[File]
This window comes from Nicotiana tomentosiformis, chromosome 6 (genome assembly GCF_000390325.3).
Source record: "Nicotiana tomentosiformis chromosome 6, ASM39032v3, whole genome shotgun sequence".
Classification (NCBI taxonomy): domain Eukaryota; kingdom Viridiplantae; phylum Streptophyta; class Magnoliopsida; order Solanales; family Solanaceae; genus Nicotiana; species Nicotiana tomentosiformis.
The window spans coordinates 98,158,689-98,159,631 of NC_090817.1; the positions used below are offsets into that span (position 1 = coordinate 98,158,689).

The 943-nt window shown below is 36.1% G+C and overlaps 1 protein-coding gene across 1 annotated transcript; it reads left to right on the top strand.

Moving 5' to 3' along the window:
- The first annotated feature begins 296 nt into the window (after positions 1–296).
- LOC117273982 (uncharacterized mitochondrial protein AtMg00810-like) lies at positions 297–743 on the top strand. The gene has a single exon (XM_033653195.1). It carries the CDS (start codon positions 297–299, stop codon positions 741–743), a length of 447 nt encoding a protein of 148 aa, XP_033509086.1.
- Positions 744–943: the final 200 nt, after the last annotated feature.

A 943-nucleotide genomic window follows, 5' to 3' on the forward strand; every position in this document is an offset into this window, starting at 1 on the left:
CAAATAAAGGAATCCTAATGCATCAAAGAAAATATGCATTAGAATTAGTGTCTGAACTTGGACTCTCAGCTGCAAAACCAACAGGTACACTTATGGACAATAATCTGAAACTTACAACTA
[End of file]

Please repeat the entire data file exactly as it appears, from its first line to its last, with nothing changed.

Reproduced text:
This window comes from Nicotiana tomentosiformis, chromosome 6 (genome assembly GCF_000390325.3).
Source record: "Nicotiana tomentosiformis chromosome 6, ASM39032v3, whole genome shotgun sequence".
Classification (NCBI taxonomy): domain Eukaryota; kingdom Viridiplantae; phylum Streptophyta; class Magnoliopsida; order Solanales; family Solanaceae; genus Nicotiana; species Nicotiana tomentosiformis.
The window spans coordinates 98,158,689-98,159,631 of NC_090817.1; the positions used below are offsets into that span (position 1 = coordinate 98,158,689).

The 943-nt window shown below is 36.1% G+C and overlaps 1 protein-coding gene across 1 annotated transcript; it reads left to right on the top strand.

Moving 5' to 3' along the window:
- The first annotated feature begins 296 nt into the window (after positions 1–296).
- LOC117273982 (uncharacterized mitochondrial protein AtMg00810-like) lies at positions 297–743 on the top strand. The gene has a single exon (XM_033653195.1). It carries the CDS (start codon positions 297–299, stop codon positions 741–743), a length of 447 nt encoding a protein of 148 aa, XP_033509086.1.
- Positions 744–943: the final 200 nt, after the last annotated feature.

A 943-nucleotide genomic window follows, 5' to 3' on the forward strand; every position in this document is an offset into this window, starting at 1 on the left:
CAAATAAAGGAATCCTAATGCATCAAAGAAAATATGCATTAGAATTAGTGTCTGAACTTGGACTCTCAGCTGCAAAACCAACAGGTACACTTATGGACAATAATCTGAAACTTACAACTA